On top of the bubble, several materials may be added, such as precious metal leaf, murrine, thin canes of glass, pastes for color, or aventurine. These are fused to the bubble for decorative effect.
On most occassions the glass is reheated many times during the working process, however there is a famous saying “fatto alla prima” (made at first). This means that the final object only needs one heating cycle. This is carried out by the master whose experience and training gives him the ability to work efficiently enough to create the piece in one heat.
The master sits on his “scagno” or working bench, and creates the shapes he desires by coordinating with the servente, who prepares the glass as needed and also adds the glass to the piece where the master instructs. In this way the master gives the piece shape and substance with skill and art.
Many of the objects that are created demand that the master bring them back to temperature numerous times. Between these reheats the glass is worked with tools and pliers of various types.
The glass is pulled, crushed, pinched, ironed, striped, lengthened and cut. As jugglers, the masters turn the glass atop the pipes forming symmetrical circles in the air. All these movements give the glass its desired shapes. Pipes with small holes at the end are used to create pressure inside the glass. The air blwon creates bubbles which will make the shape of the glass rounded for goblets, vases, and many other forms.
While the assistant blows and turns the glass in order to maintain its centerness perfectly, the master works it, giving it its shape with blocks of wood bathed in water. Another phase is called “pontello” and is used to build the object without ruining the base. The assistant adds the a pontil rod to the bottom of the piece of glass with a small bit of glass. In this way it is the top half that is exposed for manipulation from other positions.
Many times tools made of wood are used for blowing glass. These are made from pear tree wood, and used as stamps. They are made by wood craftsmen by hand. Metal tools, such as scissors, pliers etc, are created and worked by skilled metalworkers, who discuss and design the shapes at the request of the glass masters.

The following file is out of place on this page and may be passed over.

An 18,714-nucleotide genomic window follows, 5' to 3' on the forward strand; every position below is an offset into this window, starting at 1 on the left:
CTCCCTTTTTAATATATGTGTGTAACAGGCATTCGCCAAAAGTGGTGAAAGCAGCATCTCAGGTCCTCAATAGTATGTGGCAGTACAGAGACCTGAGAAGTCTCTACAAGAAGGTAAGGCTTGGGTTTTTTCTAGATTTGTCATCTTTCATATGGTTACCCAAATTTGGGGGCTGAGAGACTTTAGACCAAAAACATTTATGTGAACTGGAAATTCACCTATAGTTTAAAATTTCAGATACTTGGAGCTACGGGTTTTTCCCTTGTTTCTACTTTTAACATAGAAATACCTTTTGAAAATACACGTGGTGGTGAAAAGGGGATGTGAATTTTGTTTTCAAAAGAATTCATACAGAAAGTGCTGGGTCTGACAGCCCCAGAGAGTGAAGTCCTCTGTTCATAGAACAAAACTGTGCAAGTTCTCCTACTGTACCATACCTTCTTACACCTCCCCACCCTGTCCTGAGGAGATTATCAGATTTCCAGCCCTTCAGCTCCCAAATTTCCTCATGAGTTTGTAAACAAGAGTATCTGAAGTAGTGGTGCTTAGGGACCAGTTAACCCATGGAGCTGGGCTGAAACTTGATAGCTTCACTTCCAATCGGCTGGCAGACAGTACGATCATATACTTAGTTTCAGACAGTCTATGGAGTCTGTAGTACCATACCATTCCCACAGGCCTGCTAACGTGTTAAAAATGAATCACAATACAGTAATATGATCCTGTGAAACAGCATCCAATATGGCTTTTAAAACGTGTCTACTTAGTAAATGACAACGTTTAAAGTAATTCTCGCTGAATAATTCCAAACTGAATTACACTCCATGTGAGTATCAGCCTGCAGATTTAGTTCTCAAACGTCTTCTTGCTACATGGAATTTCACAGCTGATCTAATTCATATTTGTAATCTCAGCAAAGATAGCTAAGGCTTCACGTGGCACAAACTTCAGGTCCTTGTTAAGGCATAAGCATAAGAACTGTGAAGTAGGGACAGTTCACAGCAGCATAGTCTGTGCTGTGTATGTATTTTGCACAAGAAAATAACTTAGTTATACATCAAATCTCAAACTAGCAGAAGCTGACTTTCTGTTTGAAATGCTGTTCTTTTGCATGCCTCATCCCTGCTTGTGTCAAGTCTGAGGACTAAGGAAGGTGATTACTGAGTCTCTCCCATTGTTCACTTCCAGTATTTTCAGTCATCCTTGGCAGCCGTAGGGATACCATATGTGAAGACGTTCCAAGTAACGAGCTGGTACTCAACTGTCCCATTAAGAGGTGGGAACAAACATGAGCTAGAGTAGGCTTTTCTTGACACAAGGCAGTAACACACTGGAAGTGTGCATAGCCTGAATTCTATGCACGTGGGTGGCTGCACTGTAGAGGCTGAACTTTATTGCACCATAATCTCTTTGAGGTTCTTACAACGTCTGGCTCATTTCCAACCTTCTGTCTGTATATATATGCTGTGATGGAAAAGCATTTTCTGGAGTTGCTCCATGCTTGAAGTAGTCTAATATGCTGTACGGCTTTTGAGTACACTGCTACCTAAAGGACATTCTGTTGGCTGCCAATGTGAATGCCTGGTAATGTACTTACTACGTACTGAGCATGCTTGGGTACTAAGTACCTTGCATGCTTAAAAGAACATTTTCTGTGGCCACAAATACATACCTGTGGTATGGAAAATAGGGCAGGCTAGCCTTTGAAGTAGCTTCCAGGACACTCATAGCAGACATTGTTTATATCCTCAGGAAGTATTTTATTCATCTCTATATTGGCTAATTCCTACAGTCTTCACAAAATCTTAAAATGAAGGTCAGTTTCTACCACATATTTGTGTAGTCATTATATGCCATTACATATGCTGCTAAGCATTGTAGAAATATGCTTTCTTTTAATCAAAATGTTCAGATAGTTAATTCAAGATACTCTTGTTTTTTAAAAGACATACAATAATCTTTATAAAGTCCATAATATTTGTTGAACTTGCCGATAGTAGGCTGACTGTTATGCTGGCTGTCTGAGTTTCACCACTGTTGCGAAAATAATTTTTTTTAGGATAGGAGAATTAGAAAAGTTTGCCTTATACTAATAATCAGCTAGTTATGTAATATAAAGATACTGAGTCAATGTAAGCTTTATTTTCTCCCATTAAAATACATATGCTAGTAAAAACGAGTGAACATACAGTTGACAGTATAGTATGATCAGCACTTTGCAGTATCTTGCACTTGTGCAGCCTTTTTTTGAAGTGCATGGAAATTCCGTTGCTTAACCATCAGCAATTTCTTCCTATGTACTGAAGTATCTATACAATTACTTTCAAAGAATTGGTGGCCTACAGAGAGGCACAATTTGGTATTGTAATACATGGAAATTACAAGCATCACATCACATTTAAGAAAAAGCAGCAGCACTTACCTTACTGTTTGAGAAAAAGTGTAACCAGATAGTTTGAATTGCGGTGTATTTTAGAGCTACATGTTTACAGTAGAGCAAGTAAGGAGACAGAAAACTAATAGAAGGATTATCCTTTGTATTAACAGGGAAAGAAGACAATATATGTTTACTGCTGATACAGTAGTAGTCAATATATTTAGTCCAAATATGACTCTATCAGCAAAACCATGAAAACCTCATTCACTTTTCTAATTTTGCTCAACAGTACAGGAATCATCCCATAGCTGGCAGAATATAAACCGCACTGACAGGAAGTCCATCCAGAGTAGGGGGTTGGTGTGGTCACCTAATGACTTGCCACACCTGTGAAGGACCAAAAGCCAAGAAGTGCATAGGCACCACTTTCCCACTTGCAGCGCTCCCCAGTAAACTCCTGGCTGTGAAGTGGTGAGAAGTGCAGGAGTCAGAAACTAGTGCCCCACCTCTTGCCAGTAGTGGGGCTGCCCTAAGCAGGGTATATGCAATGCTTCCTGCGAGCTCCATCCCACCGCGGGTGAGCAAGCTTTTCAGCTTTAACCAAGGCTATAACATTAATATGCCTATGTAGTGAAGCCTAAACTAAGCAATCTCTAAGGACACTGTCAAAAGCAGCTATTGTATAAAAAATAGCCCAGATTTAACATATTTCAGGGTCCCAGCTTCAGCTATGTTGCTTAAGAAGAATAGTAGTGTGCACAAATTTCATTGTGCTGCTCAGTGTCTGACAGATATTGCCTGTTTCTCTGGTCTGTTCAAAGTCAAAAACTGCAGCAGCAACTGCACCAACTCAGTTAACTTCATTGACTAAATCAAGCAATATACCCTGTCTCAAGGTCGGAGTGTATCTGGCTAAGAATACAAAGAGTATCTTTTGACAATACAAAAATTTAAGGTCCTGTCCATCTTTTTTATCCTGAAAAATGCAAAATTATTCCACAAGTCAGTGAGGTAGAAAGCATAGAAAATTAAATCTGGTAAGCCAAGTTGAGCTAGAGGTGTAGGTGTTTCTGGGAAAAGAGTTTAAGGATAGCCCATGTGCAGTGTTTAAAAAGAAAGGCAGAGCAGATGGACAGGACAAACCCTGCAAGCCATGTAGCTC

After the piece is finished, it is annealed in an appropriate furnace. This is called “tempera” and as the name implies, it gradually brings down the temperature, and safely removes the possibility of exploding glass. The glass is, as soon as possible, put on a bed of sand, so that it cannot collapse in on itself.
After the glass has safely cooled to room temperature, another phase of the process begins: The delicate cold work of the glass, called “Moleria”. see the photo on the right.
The grinding of the piece is one of the techniques used to create particular effects in the surfaces of the object. In this phase the imperfections are smoothed, and it is embellished with various marks that give different effects of light and colors. In this way imperfections are smoothed, and pieces are embellished with cuts of various shapes, and sizes. In the last few decades the importance of cold work has been realized, and used to great effect, by many Masters. The machinery used moves stone wheels of various shapes, and sizes. These all have one thing in common, and that is the use of a water bath, which allows the master to further work the piece by hand.
To conclude, an excerpt from a letter from the 1880s
From a old letter in years 1880.
“There is not a doubt that the mother of all these Arts is that one de' Fornasieri di Murano, while from this born "Quari", than they are reduced in Spechi( mirrors), Lastre and Supiadi (blowed), and not the cane pierced for the Art of the Perleri (masters who made beads), and full cane to use the "Margariter", all these Art have their provision from the Furnaces of Murano, without of that the same arts cannot use their works”.